While both environmental racism and police brutality have long histories in the United States and in New York City—Floyd's death comes six years after the killing of Eric Garner, an unarmed black man, in a chokehold by a white police officer in 2014—the city's leading youth-led environmental groups, including Extinction Rebellion, the Sunrise Movement and Fridays of the Future, did not exist before 2017.
Villaseñor said she has been pleased over the past week to see organizers with both Extinction Rebellion and Sunrise on the ground in solidarity with racial justice advocates.
Jonathan Kirsch, social media coordinator for the Sunrise Movement's NYC hub, said that the organization has "acknowledged that we are not the authority right now to be commenting on what is being said by the black community."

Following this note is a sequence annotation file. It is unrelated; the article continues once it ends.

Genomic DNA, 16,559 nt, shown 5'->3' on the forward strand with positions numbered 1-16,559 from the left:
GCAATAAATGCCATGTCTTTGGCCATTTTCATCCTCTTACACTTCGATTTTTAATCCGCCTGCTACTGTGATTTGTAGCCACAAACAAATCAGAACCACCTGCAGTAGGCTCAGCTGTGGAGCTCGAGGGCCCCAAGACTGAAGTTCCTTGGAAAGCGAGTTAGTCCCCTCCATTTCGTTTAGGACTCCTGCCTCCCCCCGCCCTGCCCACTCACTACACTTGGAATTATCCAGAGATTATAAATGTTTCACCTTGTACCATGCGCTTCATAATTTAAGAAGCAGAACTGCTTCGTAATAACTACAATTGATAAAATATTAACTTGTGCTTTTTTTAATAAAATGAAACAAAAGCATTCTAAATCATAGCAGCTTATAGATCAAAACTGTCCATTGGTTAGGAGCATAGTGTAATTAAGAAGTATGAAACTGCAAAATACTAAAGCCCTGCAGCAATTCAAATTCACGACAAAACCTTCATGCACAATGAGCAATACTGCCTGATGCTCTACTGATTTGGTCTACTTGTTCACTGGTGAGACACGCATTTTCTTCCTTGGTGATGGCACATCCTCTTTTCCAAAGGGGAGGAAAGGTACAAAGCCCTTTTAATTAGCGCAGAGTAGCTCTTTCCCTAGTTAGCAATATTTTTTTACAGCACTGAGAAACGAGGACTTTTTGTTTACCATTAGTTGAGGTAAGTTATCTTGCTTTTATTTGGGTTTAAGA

He added: "We are here to support our black and brown friends and family in this moment, so that their voices are the ones that should be heard—as they always should be heard."
A similar focus on racial and environmental justice by climate change and environmental activists was evident around the nation Tuesday as protests again took to the streets in dozens of cities eight days after Floyd's death. The officer who pinned the handcuffed man to the ground with a knee to his neck, Derek Chauvin, has been fired from the Minneapolis Police Department and charged with third-degree murder.
Mark Reynolds, executive director of Citizens Climate Lobby, said the group—which has volunteers in every Congressional district pushing for bipartisan carbon pricing legislation—is making plans to offer additional training to its volunteers on racism, privilege, bias and diversity in the environmental movement. There also will be a seminar in racial justice included in the group's upcoming annual conference, which will be held online in June.